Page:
Where can whistleblowers go to get help? | Technology | DW | 10.11.2021

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Technology

Where can whistleblowers go to get help?

Whistleblowers can face risks varying from workplace retaliation to legal battles to physical threats. Many turn to specialized organizations for help to come forward in the safest way possible.

Symbolic picture of a whistleblower, with a gray silhouette of a person blowing a red whistle against a bright yellow background

Whistleblowers can face retaliations even when there are laws to protect them

Since Frances Haugen came forward as a Facebook whistleblower in early October, her name has been ubiquitous. She has shared her findings — that the tech giant allegedly put profits over user safety — with media and lawmakers all over the world.

But before revealing her identity, Haugen covered her legal bases with the help of the nonprofit Whistleblower Aid. The agency provides free legal representation as well as additional services like media coaching and secure communication devices. 

For many people, organizations that aid whistleblowers are the first contact point to expose companies or government agencies in the safest way possible.

Whistleblower Frances Haugen talks to DW

Threats against tipsters can vary enormously, from being blacklisted in the industry, socially isolated or sued — to being killed. It depends on the country's legislation and how it enforces it.

The United States has relatively strong laws such as the Dodd-Frank Act, a response to the 2007-2009 financial crisis. The law introduced programs that entitle eligible corporate whistleblowers to an award. It also prohibits employers from retaliating against their employees who have shared information.

In the European Union, awareness for the importance of whistleblowers has also grown. Two years ago the bloc passed the Whistleblower Protection Directive. Member states have until December 17 to create national laws that comply with this directive, but none have done so yet. 

"Despite robust protections and anti-retaliation remedies, whistleblowers can still face retaliation," said Siri Nelson, executive director of the National Whistleblower Center. The nonprofit based in Washington provides resources to whistleblowers and directs them to attorneys.

Speaking truth to power

Even in regions that do have legislation in place, many whistleblowers need guidance on how to proceed.

The important part is to seek this help as soon as possible, said Marie Terracol, Whistleblowing program coordinator at Transparency International. The organization has advocacy and legal advice centers (ALACs) around the world to help people report corruption. 

Here, potential whistleblowers can learn the basics — don't communicate about your plans on work devices or work Wi-Fi — but also receive legal advice of what their possibilities are.

"It's about helping them make an informed decision and walking them through the processes to do it safely," Terracol said.

Seeking help in countries without protective laws

In places where there is no protective legislation or where the legislation is not enforced, organizations often have to go several steps further.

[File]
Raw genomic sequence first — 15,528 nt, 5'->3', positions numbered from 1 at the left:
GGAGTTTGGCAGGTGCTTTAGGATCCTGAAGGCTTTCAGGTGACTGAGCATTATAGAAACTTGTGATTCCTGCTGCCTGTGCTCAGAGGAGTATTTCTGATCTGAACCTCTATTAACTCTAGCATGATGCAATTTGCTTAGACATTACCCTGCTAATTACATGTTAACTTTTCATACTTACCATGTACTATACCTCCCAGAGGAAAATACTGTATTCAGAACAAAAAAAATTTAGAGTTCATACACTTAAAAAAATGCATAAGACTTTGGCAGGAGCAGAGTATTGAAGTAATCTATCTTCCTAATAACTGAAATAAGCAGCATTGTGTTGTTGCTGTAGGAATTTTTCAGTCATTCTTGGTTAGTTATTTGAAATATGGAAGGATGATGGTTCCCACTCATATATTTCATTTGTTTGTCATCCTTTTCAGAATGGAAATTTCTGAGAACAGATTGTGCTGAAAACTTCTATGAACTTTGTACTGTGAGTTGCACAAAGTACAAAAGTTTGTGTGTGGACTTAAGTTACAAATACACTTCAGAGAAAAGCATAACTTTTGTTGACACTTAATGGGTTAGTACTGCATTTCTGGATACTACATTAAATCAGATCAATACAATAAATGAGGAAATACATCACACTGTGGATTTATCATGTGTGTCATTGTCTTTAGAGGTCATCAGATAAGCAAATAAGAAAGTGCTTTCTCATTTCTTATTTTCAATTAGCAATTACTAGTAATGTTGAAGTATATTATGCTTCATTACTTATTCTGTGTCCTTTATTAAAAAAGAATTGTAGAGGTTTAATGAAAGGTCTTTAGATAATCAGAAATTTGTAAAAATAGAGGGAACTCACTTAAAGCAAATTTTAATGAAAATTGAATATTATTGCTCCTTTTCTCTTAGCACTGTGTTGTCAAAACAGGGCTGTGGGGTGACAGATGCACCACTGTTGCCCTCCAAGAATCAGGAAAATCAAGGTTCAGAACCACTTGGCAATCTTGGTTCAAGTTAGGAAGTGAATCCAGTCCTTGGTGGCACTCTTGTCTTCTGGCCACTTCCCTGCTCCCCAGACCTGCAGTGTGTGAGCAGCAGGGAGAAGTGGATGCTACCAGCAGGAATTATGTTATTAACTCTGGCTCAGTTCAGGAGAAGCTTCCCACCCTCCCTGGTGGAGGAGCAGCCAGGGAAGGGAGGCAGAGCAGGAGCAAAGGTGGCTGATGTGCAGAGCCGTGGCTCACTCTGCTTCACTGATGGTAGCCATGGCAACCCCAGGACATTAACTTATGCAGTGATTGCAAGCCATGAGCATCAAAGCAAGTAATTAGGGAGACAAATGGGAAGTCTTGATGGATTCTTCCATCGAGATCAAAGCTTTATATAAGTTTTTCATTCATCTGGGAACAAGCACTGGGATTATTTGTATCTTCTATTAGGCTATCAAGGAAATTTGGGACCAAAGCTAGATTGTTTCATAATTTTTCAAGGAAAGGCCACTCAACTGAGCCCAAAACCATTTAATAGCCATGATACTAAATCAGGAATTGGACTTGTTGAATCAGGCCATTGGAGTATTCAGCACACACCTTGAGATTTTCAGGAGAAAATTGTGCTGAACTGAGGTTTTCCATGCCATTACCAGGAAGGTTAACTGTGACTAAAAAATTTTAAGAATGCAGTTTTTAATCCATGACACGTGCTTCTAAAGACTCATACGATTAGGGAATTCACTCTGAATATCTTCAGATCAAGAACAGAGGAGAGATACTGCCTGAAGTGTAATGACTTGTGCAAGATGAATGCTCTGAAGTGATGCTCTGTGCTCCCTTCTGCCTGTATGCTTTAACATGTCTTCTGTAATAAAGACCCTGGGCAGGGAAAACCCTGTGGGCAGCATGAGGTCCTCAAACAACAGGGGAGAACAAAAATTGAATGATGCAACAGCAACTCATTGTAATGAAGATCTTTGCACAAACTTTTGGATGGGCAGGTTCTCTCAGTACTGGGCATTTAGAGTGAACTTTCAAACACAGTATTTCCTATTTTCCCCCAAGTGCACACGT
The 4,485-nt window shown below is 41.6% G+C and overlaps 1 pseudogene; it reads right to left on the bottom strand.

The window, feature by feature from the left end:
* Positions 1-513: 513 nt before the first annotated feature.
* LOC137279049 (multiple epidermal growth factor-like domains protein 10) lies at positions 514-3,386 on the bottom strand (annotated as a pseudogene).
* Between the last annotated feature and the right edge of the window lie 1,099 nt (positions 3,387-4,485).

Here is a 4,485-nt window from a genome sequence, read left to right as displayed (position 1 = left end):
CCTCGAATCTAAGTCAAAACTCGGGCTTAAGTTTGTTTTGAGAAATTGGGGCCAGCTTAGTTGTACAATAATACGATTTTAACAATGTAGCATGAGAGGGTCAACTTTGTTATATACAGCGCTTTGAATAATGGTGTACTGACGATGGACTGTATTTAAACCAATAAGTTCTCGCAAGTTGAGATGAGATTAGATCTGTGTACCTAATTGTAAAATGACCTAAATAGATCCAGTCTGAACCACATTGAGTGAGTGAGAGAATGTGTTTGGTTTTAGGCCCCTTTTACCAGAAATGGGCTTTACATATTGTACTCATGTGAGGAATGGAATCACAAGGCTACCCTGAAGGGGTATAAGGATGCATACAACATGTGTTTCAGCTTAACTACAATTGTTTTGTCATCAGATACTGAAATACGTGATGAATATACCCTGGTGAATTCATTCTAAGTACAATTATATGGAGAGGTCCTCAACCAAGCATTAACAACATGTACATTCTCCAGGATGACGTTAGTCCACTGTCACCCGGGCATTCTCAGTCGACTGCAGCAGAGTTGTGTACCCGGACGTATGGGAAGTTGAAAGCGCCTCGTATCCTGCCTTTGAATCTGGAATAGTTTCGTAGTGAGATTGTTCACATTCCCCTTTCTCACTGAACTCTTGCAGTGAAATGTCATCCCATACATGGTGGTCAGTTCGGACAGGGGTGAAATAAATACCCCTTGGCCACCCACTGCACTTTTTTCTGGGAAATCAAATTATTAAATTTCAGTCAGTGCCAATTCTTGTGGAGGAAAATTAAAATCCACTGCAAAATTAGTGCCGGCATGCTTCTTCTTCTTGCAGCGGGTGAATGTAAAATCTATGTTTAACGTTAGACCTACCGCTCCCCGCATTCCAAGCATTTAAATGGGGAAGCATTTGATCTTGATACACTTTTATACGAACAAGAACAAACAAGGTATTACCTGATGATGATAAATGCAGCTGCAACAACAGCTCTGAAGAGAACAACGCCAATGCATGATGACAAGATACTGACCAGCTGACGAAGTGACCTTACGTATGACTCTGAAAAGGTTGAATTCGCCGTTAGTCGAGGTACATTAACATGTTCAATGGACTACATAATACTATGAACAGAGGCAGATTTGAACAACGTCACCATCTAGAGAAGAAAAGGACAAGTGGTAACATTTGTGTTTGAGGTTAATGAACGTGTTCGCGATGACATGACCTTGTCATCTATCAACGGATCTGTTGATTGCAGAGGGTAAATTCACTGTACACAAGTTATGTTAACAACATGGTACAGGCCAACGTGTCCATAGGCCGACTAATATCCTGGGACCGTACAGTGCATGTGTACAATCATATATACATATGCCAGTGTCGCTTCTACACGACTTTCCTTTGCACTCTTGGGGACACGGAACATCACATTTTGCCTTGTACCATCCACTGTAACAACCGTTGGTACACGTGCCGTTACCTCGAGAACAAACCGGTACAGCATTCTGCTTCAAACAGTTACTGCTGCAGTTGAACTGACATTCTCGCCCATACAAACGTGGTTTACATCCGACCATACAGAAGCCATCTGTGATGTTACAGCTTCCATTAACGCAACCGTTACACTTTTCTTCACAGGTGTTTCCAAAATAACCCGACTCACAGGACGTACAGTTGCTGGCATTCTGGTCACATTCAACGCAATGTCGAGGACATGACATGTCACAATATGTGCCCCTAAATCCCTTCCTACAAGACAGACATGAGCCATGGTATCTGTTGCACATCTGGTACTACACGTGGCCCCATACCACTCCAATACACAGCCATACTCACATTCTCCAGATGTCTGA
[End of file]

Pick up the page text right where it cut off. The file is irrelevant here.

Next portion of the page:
When bank manager Gasim Abdul Kareem was arrested for helping expose a government-linked corruption scheme in the Maldives, Transparency International Maldives defended him in court. He was still convicted but got a lenient sentence, which meant he didn't have to serve more time. 

The ALAC also drafted a protective bill which passed in 2019.

The Platform to Protect Whistleblowers in Africa (PPLAAF) also has to adapt its services according to the country where it works. While cases in South Africa may require more guidance on the legal front, cases in places like Congo (DRC) may require an organization to evacuate families in a matter of weeks. 

Facebook on back foot at Lisbon web summit

"Whistleblowers are at risk everywhere, but Africa is even worse because you could lose your life or someone from your family or close circle could be physically hurt," said Gabriel Bourdon-Fattal, a project manager with PPLAAF. 

It's vital to support the ones who take these risks to raise awareness and make it easier for other people to blow the whistle, he said. 

For example, when Jean-Jacques Lumumba, a Congolese banker, exposed corruption connected to the family of former President Joseph Kabila, the story got a lot of traction. 

"Until someone blew the whistle, the term whistleblower wasn't really known in the DRC," said Bourdon-Fattal. "Since Lumumba did it with such courage, the term whistleblowing became widespread and a lot of other whistleblowers started stepping forward."

Preparing for the unknown

While these organizations can be useful, and in some cases lifesaving, for whistleblowers, Nelson of the National Whistleblower Center believes they are also an asset to people who haven't yet made the leap and exposed wrongdoing. 

She encourages everyone to stay informed on the issue and read the available resources.

"It's kind of like a fire drill. You know what to do in case of an emergency even though you're not planning for it," she said. "Whistleblowing can happen to anyone."

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